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More light without dazzling the staff

Nothing has been left to chance to provide a «comfortable light». The specially designed and patented mixing chamber, used on the broad beam spots, makes the highly efficient mid-power LEDs fitted behind act as a unique, uniform and powerful luminous surface. The reflector it is combined with, exceeds DIN 12464-1(1) specifications.
 

(1) Light and lighting - Lighting of work places - Part 1: Indoor work places

Light sources must observe a minimum shielding angle to prevent the source of light being directly seen by the occupiers of a building.

Minimum shielding angle a specified by DIN EN 12464-1(1) for Halton Skyline

Lamp luminance in cd/m² Minimum Shielding angle
20000 to < 50000

Typically also applicable to fluorescent lamps (high output)
and compact fluorescent lamps, other LEDs systems

15°




 

Thanks to its reflector, Halton Skyline's shielding angle is more than two times higher than the official 15° demand, thus guaranteeing not to dazzle the staff.

A colour rendering and plasticity close to the one of daylight

The Colour Rendering Index CRI(1) is a quantitative measure of the ability of a light source to reveal the colours of various objects faithfully. With an index of 100, the natural light is the reference.

The two spot models used for Halton Skyline technology have a CRI(1) Colour Rendering Index of 83 and 95. Halton Skyline greatly improves the control of the freshness of the ingredients, the cooking of the food and also the important final touch to the plating.

(1) The CRI is defined by the International Commission on Illumination / CIE 13.3-1995.

Halton Skyline also respects the food plasticity.

In contrast, the vast majority of the LED spots, the diffuser and specific reflector designed for the broad beam spots provide a uniform light, with a good balance between the direct and diffuse components. These geometrical and diffusion provisions limit the creation of shadows. The relief and shapes of the ingredients and food being prepared are clearer. They become even clearer when the broad beam spots are combined with a couple of narrow beam spots.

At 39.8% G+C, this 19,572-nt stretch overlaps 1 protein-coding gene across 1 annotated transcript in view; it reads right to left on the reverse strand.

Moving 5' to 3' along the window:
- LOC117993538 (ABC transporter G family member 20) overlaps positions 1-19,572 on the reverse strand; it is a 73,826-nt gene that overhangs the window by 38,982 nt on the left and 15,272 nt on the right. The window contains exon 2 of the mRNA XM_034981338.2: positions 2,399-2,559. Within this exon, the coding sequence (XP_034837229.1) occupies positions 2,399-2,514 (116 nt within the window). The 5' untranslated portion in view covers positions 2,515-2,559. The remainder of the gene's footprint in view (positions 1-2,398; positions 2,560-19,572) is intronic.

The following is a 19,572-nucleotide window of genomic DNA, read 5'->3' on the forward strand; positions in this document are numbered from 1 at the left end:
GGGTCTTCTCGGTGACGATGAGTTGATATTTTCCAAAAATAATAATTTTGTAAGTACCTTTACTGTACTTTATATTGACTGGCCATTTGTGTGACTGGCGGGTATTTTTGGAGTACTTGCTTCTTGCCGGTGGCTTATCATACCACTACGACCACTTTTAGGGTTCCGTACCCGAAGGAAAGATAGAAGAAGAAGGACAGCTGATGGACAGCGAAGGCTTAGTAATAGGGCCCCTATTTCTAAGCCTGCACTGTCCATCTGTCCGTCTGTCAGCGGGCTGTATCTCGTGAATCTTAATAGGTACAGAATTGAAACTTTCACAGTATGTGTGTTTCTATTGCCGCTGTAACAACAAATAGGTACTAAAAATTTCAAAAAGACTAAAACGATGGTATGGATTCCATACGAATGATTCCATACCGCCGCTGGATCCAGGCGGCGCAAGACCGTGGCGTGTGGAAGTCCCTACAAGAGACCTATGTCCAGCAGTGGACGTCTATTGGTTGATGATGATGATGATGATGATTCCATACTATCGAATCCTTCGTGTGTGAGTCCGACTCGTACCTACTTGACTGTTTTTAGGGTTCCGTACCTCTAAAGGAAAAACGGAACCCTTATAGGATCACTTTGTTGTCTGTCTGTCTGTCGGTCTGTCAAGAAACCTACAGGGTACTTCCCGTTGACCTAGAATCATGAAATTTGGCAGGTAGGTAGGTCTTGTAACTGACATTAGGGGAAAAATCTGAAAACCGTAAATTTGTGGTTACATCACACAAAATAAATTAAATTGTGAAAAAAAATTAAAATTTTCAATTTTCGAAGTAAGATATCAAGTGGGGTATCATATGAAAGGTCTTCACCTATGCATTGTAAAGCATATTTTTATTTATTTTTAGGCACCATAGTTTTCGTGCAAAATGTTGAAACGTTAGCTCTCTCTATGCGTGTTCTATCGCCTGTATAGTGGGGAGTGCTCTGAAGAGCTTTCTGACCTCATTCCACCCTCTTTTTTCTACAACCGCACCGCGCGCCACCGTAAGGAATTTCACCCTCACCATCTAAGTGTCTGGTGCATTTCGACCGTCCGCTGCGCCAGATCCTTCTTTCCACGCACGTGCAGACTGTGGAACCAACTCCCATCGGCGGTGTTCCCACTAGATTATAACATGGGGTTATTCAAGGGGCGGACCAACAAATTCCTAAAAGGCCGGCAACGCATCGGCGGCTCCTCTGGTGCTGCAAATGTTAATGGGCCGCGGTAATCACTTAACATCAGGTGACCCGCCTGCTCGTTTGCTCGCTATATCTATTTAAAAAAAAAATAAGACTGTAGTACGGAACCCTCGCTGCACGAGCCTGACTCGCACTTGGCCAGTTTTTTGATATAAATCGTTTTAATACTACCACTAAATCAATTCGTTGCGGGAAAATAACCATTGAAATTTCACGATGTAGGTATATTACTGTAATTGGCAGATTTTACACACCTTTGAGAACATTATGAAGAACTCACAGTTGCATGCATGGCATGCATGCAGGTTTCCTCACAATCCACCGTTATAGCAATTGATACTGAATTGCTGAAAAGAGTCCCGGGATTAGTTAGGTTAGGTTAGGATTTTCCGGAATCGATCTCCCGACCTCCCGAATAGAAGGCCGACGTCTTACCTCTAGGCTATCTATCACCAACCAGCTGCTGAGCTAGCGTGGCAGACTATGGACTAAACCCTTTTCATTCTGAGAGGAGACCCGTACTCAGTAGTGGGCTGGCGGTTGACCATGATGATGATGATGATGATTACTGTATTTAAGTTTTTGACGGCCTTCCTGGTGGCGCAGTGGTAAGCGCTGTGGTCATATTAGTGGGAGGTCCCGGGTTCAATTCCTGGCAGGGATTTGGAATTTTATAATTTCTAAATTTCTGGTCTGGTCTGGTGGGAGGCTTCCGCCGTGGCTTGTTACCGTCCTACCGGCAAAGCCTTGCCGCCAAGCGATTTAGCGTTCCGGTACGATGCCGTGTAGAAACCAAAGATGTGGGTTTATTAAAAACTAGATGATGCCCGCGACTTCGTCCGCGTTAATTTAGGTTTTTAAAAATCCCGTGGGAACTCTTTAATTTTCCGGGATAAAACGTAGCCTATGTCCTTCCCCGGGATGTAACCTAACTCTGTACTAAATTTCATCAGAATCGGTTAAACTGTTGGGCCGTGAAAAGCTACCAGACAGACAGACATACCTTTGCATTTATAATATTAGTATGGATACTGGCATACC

Providing more light where and when needed is also a question of safety and hygiene

There's an increasing acceptance that the minimum lighting level of 500 lx actually demanded in most countries is too low. Halton recommends to increase the general lighting level to 750 lx and to further increase it to 1250 lx above targeted equipment or areas.

More light for sensitive foodstuffs or ingredients.
What better example than the preparation of Fugu blowfish! Better not to make any mistake during its cutting. Benefiting from more light is also key when preparing sensitive ingredients that quickly deteriorate.
More light for sensible equipment and operations.
Cutting machines, for instance, are potentially dangerous and yet, they are often located close to walls, where the lighting level typically decreases. All cutting operations should benefit from a higher lighting level by using more broad beam spots.

More light for specific cooking appliances.
Grills, woks, kettles etc, in general all cooking processes for which completion of cooking is to be watched through colour control, the lighting level should be increased with focus-type spots.

More light for the plating area.
Precision of the plates presentation, tracking of traces, final quality control through food colour, the plating counter is key and requires also more light, based on more focus-type spots.
More light for a better control quality in dishwashing areas.
Efficient dirt tracking at the outlet of the dishwashing machines is key for hygiene and yet, these areas suffer most of the time from very poor lighting. Increasing the broad beam spots in all areas where visual quality control is carried out looks like a must.